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FMCG market spurts in north India; declines in west

By Viveat Susan Pinto
December 07, 2020 13:29 IST
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Experts point to the higher contribution of rural from the north for the growth reported by the region, a point endorsed by companies who've been pushing their presence aggressively there.

The northern region of India has emerged an outlier in the July-September period (Q3), reporting growth ahead of the overall FMCG market. Quarterly growth is basis a calendar year.

The North reported growth of 4.1 per cent in Q3 versus overall growth of 0.9 per cent for the period, Nielsen said in its report released last week.


Regions such as the east and south reported growth of 1.3 per cent and 1.8 per cent each, while the west was the weakest, declining 4.6 per cent in the quarter under review.

Experts point to the higher contribution of rural from the north for the growth reported by the region, a point endorsed by companies who've been pushing their presence aggressively there.

The north gets 38 per cent of its sales from rural areas, behind the east's 48 per cent, Nielsen says.

Rural contributes 33 per cent and 34 per cent each to the south and west in terms of sales.

Companies have been responding to the shift in consumption over the last few quarters.

Britannia's second-largest market after Tamil Nadu is Uttar Pradesh, where it has reported double-digit growth for the last two quarters, thanks to the contribution from rural areas in the region.

The company, according to MD Varun Berry, has lined up new investments for the north as part of its move to leverage growth.

This includes setting up greenfield projects in Uttar Pradesh and Bihar as part of its Rs 700-crore capital expenditure plans for the next two to three years.

Hindustan Unilever is laying special emphasis on the Hindi heartland through its 'Winning in Many Indias' strategy.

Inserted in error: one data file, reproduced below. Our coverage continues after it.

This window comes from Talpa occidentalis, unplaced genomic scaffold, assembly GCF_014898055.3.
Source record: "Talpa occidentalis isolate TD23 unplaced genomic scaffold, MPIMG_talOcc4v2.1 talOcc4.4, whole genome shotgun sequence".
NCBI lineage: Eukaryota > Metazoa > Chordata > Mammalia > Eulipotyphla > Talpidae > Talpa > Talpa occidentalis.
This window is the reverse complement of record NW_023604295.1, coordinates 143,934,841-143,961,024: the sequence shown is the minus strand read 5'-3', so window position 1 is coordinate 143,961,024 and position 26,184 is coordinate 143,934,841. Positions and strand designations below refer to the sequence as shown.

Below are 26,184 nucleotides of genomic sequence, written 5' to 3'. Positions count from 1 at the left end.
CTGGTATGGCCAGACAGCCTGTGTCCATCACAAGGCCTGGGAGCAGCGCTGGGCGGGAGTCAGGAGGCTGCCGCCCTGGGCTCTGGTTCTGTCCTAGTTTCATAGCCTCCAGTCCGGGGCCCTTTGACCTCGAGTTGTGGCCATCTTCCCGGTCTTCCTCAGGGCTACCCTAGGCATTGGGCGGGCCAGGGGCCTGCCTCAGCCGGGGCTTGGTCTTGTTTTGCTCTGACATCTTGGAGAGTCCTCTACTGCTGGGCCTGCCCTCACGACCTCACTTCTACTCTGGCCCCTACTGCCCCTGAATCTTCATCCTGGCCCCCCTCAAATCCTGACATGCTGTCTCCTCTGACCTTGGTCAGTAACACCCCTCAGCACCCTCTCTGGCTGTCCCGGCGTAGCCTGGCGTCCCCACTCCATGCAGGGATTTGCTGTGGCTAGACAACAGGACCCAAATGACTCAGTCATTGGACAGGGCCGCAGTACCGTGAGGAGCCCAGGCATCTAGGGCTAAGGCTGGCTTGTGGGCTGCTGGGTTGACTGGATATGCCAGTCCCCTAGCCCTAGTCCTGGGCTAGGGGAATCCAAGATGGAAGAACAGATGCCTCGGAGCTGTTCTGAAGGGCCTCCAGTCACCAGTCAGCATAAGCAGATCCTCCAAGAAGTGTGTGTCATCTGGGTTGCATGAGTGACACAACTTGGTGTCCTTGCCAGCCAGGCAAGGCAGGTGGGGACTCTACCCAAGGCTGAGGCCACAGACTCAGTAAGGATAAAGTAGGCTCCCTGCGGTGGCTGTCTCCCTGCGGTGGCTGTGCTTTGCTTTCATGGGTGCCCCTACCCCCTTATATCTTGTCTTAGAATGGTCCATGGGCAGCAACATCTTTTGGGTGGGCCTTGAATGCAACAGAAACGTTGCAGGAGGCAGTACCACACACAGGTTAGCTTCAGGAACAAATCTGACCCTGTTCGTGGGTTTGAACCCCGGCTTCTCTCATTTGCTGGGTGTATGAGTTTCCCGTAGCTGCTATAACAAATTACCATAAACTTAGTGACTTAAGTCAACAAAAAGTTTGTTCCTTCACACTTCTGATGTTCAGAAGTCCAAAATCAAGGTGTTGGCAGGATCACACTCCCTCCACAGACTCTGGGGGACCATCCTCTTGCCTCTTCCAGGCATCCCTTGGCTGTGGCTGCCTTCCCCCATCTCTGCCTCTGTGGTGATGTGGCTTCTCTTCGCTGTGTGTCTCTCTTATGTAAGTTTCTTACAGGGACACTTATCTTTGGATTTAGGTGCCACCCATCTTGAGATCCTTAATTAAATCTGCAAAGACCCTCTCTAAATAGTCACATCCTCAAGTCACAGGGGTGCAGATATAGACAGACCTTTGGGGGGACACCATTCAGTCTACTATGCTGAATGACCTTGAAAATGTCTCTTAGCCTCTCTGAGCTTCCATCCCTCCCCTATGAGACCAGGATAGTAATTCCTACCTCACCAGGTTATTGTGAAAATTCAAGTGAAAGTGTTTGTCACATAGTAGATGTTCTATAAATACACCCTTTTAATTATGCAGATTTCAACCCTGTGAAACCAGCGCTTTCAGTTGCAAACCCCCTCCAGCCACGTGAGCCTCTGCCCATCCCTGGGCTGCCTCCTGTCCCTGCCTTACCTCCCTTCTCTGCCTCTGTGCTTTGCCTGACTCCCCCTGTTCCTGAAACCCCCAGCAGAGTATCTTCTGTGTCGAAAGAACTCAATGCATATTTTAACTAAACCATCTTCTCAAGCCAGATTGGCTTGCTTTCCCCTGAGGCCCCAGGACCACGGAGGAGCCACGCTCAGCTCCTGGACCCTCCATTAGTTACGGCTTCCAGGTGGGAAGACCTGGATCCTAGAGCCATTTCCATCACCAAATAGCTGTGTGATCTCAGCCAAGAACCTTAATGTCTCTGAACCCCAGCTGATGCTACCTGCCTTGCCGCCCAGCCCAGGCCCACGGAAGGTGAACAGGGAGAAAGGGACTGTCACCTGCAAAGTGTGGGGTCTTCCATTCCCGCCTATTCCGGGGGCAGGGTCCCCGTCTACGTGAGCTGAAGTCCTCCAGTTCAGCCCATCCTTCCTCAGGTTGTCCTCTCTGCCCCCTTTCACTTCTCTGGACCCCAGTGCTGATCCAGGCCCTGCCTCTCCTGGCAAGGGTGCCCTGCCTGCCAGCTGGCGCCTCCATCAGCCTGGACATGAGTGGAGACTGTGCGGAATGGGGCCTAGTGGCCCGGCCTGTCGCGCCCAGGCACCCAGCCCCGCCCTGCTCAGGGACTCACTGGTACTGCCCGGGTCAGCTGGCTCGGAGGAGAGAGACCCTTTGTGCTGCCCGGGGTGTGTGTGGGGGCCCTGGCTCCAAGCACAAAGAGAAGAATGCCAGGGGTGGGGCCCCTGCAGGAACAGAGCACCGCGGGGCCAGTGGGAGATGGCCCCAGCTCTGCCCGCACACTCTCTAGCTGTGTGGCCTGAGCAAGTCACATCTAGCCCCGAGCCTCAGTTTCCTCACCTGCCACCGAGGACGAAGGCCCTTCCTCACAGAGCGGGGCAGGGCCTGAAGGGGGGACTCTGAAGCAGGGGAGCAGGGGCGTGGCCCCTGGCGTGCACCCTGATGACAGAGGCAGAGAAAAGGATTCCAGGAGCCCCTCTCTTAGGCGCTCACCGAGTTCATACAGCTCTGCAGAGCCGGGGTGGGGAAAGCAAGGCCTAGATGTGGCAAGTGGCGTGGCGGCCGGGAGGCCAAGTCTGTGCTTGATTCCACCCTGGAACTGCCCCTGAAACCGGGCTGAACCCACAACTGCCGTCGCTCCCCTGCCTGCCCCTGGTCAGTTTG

Chairman Sanjiv Mehta has indicated from time-to-time that this approach has allowed it to tailer-make products for specific regions, such as the north, where it is aggressively pushing its presence.

Nielsen says that the north is increasingly asserting itself from a consumption perspective across the urban-rural divide.

The government's rural focus is also clicking including its move to increase the minimum support price of key crops as well as improvement in the MNREGA outlay.

The incidence of Covid cases is also lower in the northern region, Nielsen says, pushing up consumption levels in comparison to other zones.

"While growth in the north in Q3 has been driven by rural, in the past urban centres in the north have driven growth," Sameer Shukla, executive director, retail intelligence, South Asia, Nielsen Global Connect, says.

Delhi remains an important market among northern cities, though places such as Gurgaon, Ghaziabad, Lucknow, Patna and Chandigarh have emerged as key consumption centres over the last few years.

For now, though Delhi remains hobbled due to rising Covid-19 cases, prompting the Delhi government to consider a night curfew among other restrictions.

West remains weak

A higher incidence of Covid-19 cases is also one of the reasons for the poor performance of the western region, Nielsen says.

Maharashtra remains one of the worst affected Covid-19 states, with the local government contemplating restrictions following a surge in cases recently.

The trend over the last three quarters shows that from a growth of 3.4 per cent in Q1, the west reported a decline of nearly 24 per cent in Q2, the sharpest fall by any region, due to the lockdown.

The west also remains the only region to report a  decline in Q3, Nielsen says.

The weakness in the west is expected to last till the time a vaccine is found, though economists and analysts expect the region to do better next calendar year.

"The western region has a higher proportion of sales coming from urban centres, which are likely to bounce back by July-September of next year when a vaccine is found," G Chokkalingam, founder, Equinomics Research and Advisory, said.

The west derives 66 per cent or nearly two-third of its sales from urban areas, implying it is important for the cities to come back to life.

Photograph: Amit Dave/Reuters

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